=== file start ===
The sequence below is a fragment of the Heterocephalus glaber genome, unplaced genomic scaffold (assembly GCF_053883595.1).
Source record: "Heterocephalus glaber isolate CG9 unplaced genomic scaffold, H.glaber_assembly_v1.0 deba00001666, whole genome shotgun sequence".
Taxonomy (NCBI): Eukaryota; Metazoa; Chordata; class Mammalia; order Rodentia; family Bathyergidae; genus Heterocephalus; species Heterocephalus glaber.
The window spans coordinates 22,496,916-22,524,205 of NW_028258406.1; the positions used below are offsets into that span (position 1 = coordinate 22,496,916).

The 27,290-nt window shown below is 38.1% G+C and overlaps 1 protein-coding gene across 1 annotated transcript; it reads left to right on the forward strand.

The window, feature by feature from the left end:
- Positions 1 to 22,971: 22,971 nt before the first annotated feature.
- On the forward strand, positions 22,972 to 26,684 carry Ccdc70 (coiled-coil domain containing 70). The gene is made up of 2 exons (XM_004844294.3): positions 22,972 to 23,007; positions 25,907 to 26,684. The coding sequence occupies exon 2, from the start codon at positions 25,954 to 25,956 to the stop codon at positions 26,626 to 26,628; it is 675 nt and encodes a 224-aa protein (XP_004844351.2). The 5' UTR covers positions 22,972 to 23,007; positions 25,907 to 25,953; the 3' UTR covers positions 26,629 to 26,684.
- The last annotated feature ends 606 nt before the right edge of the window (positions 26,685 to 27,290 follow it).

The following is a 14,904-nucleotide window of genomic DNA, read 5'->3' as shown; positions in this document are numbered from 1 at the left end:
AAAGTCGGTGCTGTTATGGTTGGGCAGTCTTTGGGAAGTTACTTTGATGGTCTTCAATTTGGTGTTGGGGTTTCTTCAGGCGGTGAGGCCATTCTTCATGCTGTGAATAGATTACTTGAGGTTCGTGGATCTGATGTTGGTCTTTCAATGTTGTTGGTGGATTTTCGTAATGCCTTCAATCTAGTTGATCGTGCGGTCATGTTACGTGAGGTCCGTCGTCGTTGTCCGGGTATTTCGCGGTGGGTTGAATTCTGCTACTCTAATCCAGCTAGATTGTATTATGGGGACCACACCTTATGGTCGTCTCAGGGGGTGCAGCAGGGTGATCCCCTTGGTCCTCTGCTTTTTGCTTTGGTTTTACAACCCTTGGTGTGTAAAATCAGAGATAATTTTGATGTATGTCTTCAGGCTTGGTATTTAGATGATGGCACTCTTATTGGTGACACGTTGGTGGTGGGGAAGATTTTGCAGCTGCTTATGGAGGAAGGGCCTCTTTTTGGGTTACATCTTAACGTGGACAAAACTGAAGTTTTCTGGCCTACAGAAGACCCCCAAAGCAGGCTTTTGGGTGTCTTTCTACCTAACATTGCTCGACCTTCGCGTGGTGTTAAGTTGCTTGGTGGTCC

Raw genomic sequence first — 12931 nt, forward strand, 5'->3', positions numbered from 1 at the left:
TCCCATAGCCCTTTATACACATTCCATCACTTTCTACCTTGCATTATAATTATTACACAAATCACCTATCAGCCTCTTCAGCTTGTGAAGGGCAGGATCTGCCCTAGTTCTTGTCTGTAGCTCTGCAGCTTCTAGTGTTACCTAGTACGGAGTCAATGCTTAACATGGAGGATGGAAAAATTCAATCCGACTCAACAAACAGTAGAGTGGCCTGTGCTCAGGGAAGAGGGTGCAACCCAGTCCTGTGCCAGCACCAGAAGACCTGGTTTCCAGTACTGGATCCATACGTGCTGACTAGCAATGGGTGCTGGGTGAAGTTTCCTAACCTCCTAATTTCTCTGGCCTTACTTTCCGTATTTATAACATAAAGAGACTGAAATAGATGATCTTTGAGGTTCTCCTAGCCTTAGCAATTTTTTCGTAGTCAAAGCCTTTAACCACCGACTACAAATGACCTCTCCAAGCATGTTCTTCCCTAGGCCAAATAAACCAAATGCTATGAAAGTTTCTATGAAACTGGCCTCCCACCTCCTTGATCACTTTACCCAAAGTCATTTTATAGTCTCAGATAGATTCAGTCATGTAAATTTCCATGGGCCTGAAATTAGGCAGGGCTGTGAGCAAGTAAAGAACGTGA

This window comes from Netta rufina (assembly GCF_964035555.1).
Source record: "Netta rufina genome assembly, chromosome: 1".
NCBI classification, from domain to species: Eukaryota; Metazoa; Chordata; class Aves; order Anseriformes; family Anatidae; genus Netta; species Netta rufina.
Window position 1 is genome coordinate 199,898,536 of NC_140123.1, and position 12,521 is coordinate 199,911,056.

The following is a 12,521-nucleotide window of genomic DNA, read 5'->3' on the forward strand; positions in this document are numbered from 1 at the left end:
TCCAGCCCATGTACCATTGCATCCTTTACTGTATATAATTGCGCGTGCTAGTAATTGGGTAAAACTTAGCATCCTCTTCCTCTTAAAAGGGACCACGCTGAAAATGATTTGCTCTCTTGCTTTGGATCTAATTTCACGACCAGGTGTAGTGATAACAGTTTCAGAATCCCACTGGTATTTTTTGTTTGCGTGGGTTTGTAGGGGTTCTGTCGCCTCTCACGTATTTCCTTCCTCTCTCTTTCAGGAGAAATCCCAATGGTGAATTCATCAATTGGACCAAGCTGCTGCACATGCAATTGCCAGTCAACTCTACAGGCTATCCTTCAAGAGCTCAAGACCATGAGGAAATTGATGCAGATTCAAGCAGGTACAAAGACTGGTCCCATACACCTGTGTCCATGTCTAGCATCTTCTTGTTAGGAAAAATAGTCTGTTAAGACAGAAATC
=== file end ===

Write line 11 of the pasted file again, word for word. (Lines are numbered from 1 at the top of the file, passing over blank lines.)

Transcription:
AAAGTCGGTGCTGTTATGGTTGGGCAGTCTTTGGGAAGTTACTTTGATGGTCTTCAATTTGGTGTTGGGGTTTCTTCAGGCGGTGAGGCCATTCTTCATGCTGTGAATAGATTACTTGAGGTTCGTGGATCTGATGTTGGTCTTTCAATGTTGTTGGTGGATTTTCGTAATGCCTTCAATCTAGTTGATCGTGCGGTCATGTTACGTGAGGTCCGTCGTCGTTGTCCGGGTATTTCGCGGTGGGTTGAATTCTGCTACTCTAATCCAGCTAGATTGTATTATGGGGACCACACCTTATGGTCGTCTCAGGGGGTGCAGCAGGGTGATCCCCTTGGTCCTCTGCTTTTTGCTTTGGTTTTACAACCCTTGGTGTGTAAAATCAGAGATAATTTTGATGTATGTCTTCAGGCTTGGTATTTAGATGATGGCACTCTTATTGGTGACACGTTGGTGGTGGGGAAGATTTTGCAGCTGCTTATGGAGGAAGGGCCTCTTTTTGGGTTACATCTTAACGTGGACAAAACTGAAGTTTTCTGGCCTACAGAAGACCCCCAAAGCAGGCTTTTGGGTGTCTTTCTACCTAACATTGCTCGACCTTCGCGTGGTGTTAAGTTGCTTGGTGGTCC